Mandera dairy farm reveals wealth in dry county

County is using the 27-acre farm to train residents in dairy farming

In Summary

• Farm was started with 12 Friesian cows in 2015; now it has 32.

• At least 200 residents have trained on zero-grazing and ready to start their ventures.

Mandera Senator Mohamud Mohamed in Bulla Haji dairy farm
ZERO GRAZING: Mandera Senator Mohamud Mohamed in Bulla Haji dairy farm

Bulla Haji Dairy Farm on the outskirts of Mandera town is a marvel in the dry region dominated by pastoralism.

On this farm, one encounters beautiful and healthy Friesian cows, an indication that they too can thrive in the arid region that is home to Zebus and galla goats.

The county is using the 27-acre farm to train residents in dairy farming.

Muhidin Ali Haji, the farm supervisor, told the Star they target farmers living along rivers in Mandera since they can grow cattle feed in large quantities.

The farm was started with 12 Friesian heifers sourced from Naivasha in 2015. The number has since increased to 32 following successful breeding using artificial insemination.

“Only one cow died due to the change in climatic conditions but the rest have adapted well and some have calved,” Haji said.

Friesians are heavy feeders and susceptible to various diseases therefore they need quality management to keep them productive.

“This is a fact that we knew and we were prepared to handle; the reason why we have grown our own pasture over the years,” the supervisor said. Pneumonia and mastitis are some of the diseases the farm has had to contend with.

Ticks are another challenge, thanks to the pastoralism. Regular spraying is a must on the farm to curb them.

“Our highest milkers offer us up to 50 litres a day, milk which the county government buys to sustain the project,” says Haji.

The farm grows Sudan and Napier grasses and they use the former to make hay, ensuring they have feed all the time.

“This farm is trying to change the perception that zero-grazing is impossible in Mandera and the locals have shown much interest in it already,” said Johora Mohamed, the Agriculture and Livestock executive.

At least 200 residents trained in zero-grazing at the farm are awaiting public auctioning of the animals to start their ventures.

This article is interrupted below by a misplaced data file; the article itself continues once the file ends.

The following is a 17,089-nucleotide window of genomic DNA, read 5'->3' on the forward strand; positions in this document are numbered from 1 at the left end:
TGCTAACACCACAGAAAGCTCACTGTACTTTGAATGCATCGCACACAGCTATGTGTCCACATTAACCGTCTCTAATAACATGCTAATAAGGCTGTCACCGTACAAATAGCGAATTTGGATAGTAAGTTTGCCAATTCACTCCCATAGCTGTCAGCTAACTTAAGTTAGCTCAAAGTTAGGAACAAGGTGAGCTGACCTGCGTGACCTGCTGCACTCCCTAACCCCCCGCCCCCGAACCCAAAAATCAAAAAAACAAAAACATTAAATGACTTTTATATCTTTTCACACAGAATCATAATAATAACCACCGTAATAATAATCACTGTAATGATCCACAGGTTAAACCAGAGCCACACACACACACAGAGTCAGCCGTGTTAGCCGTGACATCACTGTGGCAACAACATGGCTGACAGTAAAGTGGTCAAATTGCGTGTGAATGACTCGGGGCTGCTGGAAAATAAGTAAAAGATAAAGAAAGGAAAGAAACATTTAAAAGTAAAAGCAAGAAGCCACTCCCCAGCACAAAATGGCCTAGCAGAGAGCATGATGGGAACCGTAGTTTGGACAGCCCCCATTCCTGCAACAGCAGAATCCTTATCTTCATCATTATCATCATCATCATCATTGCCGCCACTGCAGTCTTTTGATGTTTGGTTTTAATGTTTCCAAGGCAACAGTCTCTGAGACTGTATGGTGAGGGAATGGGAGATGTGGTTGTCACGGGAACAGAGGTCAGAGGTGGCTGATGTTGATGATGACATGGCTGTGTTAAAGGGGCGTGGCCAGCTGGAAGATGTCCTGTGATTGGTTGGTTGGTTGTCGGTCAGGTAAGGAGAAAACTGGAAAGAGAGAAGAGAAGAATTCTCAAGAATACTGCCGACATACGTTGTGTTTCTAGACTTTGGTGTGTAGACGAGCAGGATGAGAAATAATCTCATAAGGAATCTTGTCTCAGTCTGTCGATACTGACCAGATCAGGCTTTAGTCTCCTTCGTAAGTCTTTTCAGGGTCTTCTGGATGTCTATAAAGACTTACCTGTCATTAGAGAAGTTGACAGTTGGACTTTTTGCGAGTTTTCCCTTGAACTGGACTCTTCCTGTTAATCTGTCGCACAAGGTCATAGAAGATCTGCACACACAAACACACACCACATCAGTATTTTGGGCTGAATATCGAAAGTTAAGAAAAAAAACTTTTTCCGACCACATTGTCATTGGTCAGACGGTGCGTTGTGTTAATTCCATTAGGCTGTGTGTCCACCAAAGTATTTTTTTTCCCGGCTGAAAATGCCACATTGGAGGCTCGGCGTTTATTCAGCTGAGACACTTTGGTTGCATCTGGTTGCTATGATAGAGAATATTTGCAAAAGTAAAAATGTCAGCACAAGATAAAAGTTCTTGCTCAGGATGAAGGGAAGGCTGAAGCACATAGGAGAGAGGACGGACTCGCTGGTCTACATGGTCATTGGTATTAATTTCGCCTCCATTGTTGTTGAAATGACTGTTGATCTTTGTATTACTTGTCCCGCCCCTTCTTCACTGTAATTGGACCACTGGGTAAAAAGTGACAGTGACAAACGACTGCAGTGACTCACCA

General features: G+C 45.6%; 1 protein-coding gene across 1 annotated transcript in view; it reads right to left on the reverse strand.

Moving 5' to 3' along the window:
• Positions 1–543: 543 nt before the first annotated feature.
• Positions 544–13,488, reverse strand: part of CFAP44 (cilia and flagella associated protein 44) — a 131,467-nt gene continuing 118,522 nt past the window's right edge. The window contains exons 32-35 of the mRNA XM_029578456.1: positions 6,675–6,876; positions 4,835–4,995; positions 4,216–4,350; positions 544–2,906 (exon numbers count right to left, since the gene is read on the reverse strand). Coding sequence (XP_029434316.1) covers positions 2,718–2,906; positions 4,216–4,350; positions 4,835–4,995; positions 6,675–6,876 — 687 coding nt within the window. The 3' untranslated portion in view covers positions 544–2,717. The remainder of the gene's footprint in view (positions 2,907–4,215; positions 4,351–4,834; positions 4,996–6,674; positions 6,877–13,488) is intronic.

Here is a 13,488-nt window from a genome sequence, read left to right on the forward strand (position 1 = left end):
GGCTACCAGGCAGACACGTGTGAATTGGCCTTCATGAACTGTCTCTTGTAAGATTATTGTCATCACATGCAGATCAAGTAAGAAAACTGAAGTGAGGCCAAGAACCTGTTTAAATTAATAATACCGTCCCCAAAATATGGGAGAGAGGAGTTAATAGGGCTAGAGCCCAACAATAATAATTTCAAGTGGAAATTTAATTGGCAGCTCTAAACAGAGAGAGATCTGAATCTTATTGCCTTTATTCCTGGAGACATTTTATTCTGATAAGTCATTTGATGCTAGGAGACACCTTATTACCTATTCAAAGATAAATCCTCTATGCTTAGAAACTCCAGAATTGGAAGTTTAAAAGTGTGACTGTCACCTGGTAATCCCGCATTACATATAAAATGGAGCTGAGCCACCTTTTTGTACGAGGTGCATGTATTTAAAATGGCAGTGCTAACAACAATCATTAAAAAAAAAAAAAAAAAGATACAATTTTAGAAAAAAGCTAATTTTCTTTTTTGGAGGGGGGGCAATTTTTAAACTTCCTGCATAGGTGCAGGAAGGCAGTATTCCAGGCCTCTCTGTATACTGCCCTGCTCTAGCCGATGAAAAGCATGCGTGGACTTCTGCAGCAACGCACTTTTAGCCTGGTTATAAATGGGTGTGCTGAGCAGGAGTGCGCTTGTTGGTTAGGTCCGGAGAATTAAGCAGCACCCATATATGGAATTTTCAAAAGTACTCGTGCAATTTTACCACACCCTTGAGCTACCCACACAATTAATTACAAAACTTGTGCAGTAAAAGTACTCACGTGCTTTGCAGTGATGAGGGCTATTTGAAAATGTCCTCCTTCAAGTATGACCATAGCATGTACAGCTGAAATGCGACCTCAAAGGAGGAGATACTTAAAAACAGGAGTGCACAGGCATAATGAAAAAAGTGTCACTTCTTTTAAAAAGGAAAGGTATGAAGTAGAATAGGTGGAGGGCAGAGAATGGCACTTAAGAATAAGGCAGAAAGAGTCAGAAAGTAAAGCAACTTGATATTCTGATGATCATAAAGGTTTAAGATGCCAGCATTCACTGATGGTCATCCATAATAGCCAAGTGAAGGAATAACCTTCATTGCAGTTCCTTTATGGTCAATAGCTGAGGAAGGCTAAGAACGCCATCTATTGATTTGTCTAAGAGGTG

“We have a procurement committee currently evaluating the value of the cows on the farm before deciding on the price for auctioning. The exercise is expected to end this month and the interested farmers will get their cows by end month,” says Johara.

Under zero-grazing, a farmer should ensure that the cowsheds are clean all the time, meaning that the cow dung should be removed every day.

The farmer should have a reliable source of water because the animals need to drink a lot as they feed on dry pasture.

“Once a cow is served, we feed it mainly on dairy meal and silage, which we later withdraw and replace with the dry matter that includes hay,” Haji said.

“This is a very exciting venture that I am ready and willing to sell all my indigenous livestock to start zero-grazing,” Ahmed Abdulllahi, a farmer, said.

Shamsi Mohamud, the county chief officer for Livestock and Fisheries, said livestock is the main source of food and income in the county, providing 95 per cent of household income. Most of the animals are reared for meat.

“We believe this is the time to train our community new livestock farming techniques for more profits,” she said.

“We know it may take time but it is possible to transform residents from nomadic pastoral culture to zero-grazing.”

Mohamud said it was encouraging that despite the high temperatures of up to 35 degrees Celsius, the Friesians are doing well in the region.

Fresians are best kept on large-scale farms with better resources but they are not the best producers when kept by small-scale farmers with limited feed resources.

They are outstanding milk producers and if bred under good management they can be milked up to three times a day.

However, their milk has the lowest butterfat content of 2.5 to 3.6 per cent and about 3.1 per cent protein.